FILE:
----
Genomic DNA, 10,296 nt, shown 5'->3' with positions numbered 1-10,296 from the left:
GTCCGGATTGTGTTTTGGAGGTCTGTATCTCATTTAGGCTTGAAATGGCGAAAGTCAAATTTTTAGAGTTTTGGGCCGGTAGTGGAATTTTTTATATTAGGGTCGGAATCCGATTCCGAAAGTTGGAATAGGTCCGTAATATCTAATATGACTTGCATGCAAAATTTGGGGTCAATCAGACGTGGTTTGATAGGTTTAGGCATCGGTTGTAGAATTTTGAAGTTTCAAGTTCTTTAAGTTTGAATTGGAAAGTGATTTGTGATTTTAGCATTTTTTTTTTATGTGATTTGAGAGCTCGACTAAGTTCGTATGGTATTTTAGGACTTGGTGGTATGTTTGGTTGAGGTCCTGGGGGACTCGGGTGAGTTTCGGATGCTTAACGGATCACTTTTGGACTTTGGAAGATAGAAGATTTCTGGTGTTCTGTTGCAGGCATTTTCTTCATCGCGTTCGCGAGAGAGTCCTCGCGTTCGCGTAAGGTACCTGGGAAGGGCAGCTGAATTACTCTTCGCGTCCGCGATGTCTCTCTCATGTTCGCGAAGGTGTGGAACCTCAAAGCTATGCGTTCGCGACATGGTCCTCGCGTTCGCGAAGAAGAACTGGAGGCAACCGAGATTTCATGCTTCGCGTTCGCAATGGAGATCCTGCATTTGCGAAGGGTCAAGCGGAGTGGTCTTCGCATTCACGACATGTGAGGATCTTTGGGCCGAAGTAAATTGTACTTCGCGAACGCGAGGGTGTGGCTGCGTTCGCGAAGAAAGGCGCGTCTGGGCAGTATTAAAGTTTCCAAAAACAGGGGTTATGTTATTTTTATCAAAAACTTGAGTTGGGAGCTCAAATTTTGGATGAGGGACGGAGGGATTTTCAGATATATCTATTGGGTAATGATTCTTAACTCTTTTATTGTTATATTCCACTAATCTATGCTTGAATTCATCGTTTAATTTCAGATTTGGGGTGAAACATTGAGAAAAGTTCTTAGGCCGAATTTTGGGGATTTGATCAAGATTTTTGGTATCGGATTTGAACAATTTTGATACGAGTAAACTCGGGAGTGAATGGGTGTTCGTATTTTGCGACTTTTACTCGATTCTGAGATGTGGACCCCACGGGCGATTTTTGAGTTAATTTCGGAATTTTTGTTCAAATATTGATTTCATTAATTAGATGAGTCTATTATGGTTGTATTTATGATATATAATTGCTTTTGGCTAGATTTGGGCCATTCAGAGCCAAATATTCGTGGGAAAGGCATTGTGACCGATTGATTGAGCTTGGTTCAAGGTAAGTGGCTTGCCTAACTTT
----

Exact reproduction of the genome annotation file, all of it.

Genomic DNA, 10,296 nt, shown 5'->3' with positions numbered 1-10,296 from the left:
GTCCGGATTGTGTTTTGGAGGTCTGTATCTCATTTAGGCTTGAAATGGCGAAAGTCAAATTTTTAGAGTTTTGGGCCGGTAGTGGAATTTTTTATATTAGGGTCGGAATCCGATTCCGAAAGTTGGAATAGGTCCGTAATATCTAATATGACTTGCATGCAAAATTTGGGGTCAATCAGACGTGGTTTGATAGGTTTAGGCATCGGTTGTAGAATTTTGAAGTTTCAAGTTCTTTAAGTTTGAATTGGAAAGTGATTTGTGATTTTAGCATTTTTTTTTTATGTGATTTGAGAGCTCGACTAAGTTCGTATGGTATTTTAGGACTTGGTGGTATGTTTGGTTGAGGTCCTGGGGGACTCGGGTGAGTTTCGGATGCTTAACGGATCACTTTTGGACTTTGGAAGATAGAAGATTTCTGGTGTTCTGTTGCAGGCATTTTCTTCATCGCGTTCGCGAGAGAGTCCTCGCGTTCGCGTAAGGTACCTGGGAAGGGCAGCTGAATTACTCTTCGCGTCCGCGATGTCTCTCTCATGTTCGCGAAGGTGTGGAACCTCAAAGCTATGCGTTCGCGACATGGTCCTCGCGTTCGCGAAGAAGAACTGGAGGCAACCGAGATTTCATGCTTCGCGTTCGCAATGGAGATCCTGCATTTGCGAAGGGTCAAGCGGAGTGGTCTTCGCATTCACGACATGTGAGGATCTTTGGGCCGAAGTAAATTGTACTTCGCGAACGCGAGGGTGTGGCTGCGTTCGCGAAGAAAGGCGCGTCTGGGCAGTATTAAAGTTTCCAAAAACAGGGGTTATGTTATTTTTATCAAAAACTTGAGTTGGGAGCTCAAATTTTGGATGAGGGACGGAGGGATTTTCAGATATATCTATTGGGTAATGATTCTTAACTCTTTTATTGTTATATTCCACTAATCTATGCTTGAATTCATCGTTTAATTTCAGATTTGGGGTGAAACATTGAGAAAAGTTCTTAGGCCGAATTTTGGGGATTTGATCAAGATTTTTGGTATCGGATTTGAACAATTTTGATACGAGTAAACTCGGGAGTGAATGGGTGTTCGTATTTTGCGACTTTTACTCGATTCTGAGATGTGGACCCCACGGGCGATTTTTGAGTTAATTTCGGAATTTTTGTTCAAATATTGATTTCATTAATTAGATGAGTCTATTATGGTTGTATTTATGATATATAATTGCTTTTGGCTAGATTTGGGCCATTCAGAGCCAAATATTCGTGGGAAAGGCATTGTGACCGATTGATTGAGCTTGGTTCAAGGTAAGTGGCTTGCCTAACTTT